Littlecote Roman Villa

Roman Villa and Temple Or Shrine

Littlecote Roman Villa is an extensive and exceptional Roman villa, with associated religious complex, at Littlecote Park in Ramsbury, Wiltshire. It has been excavated and is on display to the public in the grounds of the estate.

In 1727-8 William George discovered the Orpheus mosaic whilst digging post-holes, and it was reported as “the finest pavement that the sun ever shone upon in England”.  An engraving and drawing were made and the villa was reburied. Its location eventually disappeared from memory. It was rediscovered in 1976 and the mosaic fully restored by 1980. Excavations of the rest of the site continued under the direction of Bryn Walters till 1991 and the mosaic was protected by a roof in 2000. Since 2018 a new team has taken care of the site and the visible remains have again been restored after a period of neglect.

What did Littlecote Roman Villa look like?

At its height, the villa had around 60 rooms, 2 thermal bath suites, many mosaic floors and several heated hypocausts. The large courtyard villa enclosed an area of about 1 ha, making it one of the largest in Britain. Many of the buildings were two storeys high and included 5 tall towers. The villa had a number of detached workshops and barns.

The separate building with the triconch-form mosaics attached to a large courtyard building is interpreted as a religious cult centre, associated with the pagan revival under Julian the Apostate (361-363). The triconch building is very unusual and similar buildings only exist in North Africa and only much later in the 6th c. Byzantine world.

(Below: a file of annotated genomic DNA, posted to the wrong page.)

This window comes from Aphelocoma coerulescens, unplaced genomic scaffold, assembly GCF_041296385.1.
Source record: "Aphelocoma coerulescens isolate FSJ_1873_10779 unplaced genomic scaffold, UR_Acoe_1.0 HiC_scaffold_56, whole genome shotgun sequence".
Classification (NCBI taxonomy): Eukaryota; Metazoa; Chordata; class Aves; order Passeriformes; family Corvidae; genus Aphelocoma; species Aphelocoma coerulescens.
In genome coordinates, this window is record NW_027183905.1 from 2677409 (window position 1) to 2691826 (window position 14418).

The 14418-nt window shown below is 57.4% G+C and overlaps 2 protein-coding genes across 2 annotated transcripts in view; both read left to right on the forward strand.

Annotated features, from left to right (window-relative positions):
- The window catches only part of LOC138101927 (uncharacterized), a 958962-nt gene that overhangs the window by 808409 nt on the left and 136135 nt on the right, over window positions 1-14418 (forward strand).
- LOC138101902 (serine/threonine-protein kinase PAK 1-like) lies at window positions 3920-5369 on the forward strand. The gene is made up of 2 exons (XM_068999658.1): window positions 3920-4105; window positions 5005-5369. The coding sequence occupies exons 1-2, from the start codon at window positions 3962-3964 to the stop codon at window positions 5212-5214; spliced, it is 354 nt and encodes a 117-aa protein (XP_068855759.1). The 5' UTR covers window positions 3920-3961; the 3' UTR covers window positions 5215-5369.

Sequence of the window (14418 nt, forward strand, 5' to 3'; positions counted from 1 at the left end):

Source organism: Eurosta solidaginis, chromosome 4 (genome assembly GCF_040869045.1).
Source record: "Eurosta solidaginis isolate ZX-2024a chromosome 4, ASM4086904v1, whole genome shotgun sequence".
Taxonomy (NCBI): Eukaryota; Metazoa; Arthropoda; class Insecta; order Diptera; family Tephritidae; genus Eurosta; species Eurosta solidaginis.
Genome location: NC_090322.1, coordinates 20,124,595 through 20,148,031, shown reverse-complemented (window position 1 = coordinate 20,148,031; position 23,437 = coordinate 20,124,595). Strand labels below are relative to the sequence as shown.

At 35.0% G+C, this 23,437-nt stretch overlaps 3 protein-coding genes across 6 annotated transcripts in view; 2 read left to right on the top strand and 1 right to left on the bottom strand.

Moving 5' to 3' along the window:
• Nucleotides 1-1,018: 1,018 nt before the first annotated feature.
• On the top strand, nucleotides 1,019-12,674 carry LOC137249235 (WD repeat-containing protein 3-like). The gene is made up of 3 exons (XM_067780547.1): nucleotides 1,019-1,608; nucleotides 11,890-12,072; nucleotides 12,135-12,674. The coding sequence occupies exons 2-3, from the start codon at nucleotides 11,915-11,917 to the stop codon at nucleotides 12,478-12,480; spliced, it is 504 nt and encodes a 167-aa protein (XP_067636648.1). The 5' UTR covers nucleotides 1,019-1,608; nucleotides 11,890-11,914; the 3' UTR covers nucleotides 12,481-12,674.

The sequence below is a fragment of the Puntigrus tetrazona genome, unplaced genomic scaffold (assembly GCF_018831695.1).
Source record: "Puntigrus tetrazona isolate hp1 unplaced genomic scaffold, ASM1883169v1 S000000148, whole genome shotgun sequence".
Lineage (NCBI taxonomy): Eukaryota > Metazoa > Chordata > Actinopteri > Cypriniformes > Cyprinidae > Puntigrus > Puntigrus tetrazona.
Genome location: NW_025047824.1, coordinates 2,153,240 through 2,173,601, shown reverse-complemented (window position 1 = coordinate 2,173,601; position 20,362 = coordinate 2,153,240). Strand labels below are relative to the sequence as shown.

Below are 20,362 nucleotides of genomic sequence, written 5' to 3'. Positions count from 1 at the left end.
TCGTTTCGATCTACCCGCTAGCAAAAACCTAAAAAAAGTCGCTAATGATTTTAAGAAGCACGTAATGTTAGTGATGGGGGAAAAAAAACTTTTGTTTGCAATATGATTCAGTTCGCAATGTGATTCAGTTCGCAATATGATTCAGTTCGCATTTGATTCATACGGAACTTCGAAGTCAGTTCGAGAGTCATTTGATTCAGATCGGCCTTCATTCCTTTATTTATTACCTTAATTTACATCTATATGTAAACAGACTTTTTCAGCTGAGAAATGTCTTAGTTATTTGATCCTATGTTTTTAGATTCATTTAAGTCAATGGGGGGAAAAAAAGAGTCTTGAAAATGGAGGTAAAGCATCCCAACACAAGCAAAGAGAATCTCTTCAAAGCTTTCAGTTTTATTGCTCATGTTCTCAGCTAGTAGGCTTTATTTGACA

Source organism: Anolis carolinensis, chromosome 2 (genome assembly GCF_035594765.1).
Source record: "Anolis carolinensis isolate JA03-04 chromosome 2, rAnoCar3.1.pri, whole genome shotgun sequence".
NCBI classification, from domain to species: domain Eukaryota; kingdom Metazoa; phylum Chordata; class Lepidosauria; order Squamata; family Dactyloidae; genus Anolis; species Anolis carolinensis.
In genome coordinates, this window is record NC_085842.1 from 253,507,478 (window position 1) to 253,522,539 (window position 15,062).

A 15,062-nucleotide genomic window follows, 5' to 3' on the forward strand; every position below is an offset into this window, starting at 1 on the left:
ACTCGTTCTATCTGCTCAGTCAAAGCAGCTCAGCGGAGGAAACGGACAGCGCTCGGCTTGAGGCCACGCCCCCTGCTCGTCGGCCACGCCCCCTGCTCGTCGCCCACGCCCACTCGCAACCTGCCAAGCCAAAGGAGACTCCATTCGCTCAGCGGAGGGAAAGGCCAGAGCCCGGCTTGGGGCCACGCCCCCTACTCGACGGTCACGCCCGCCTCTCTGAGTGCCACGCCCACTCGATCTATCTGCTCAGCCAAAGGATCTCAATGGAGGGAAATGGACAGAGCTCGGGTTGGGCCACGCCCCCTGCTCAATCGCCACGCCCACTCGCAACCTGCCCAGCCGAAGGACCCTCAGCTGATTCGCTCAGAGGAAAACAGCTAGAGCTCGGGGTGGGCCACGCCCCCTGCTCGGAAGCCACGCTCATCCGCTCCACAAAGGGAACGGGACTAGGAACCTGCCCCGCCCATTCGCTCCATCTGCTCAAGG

This mosaic is usually interpreted in very complicated pagan religious terms involving not only Orpheus, but Bacchus and Apollo, the hall being seen as a cult centre for these two gods. Other buildings may have been converted to accommodate visiting pilgrims.

Littlecote Roman Villa & Orpheus mosaic

Orpheus mosaics are found throughout the Roman Empire, normally in large Roman villas. The scene normally shown is Orpheus playing his lyre, and attracting birds and animals of many species to gather around him. Orpheus was a popular subject in classical art, and was also used in Early Christian art as a symbol for Christ.

The Orpheus mosaic at Littlecote was first mentioned in 1727 by William George, the estate steward for Sir Francis Popham, the owner of the Littlecote estate.  It was discovered when digging post holes for a new fence around a hunting lodge. The mosaic was recorded by the Society of Antiquaries in April 1728. The antiquarian Roger Gale called it ‘the finest pavement that the sun ever shone upon England’. Sir Francis Popham had the mosaic reburied and deliberately obscured its location, perhaps to avoid having antiquarians invading his grounds to view it. The mosaic was rediscovered in 1977. Half the tiles had survived, and were replaced with modern terracotta tiles modelled on a 1730 engraving by George Vertue which is now held in the Ashmolean Museum, Oxford.

The mosaic is centred on a figure of Orpheus, the musician and priest of Apollo the sun god surrounded by a larger circle divided into quadrants. Within each quadrant is a female deity, each representing one of the four seasons. Here you see Persephone (Kora) with a goat, Venus (Aphrodite) with a hind, Leda (Nemesis) with a panther, and Demeter with a bull. The beasts in each scene have been interpreted as transformations of Bacchus (Zagreus), the son of Zeus, when fleeing from the Titans. The entire sequence relates not only to the seasons but to the cycle of birth, death, and rebirth.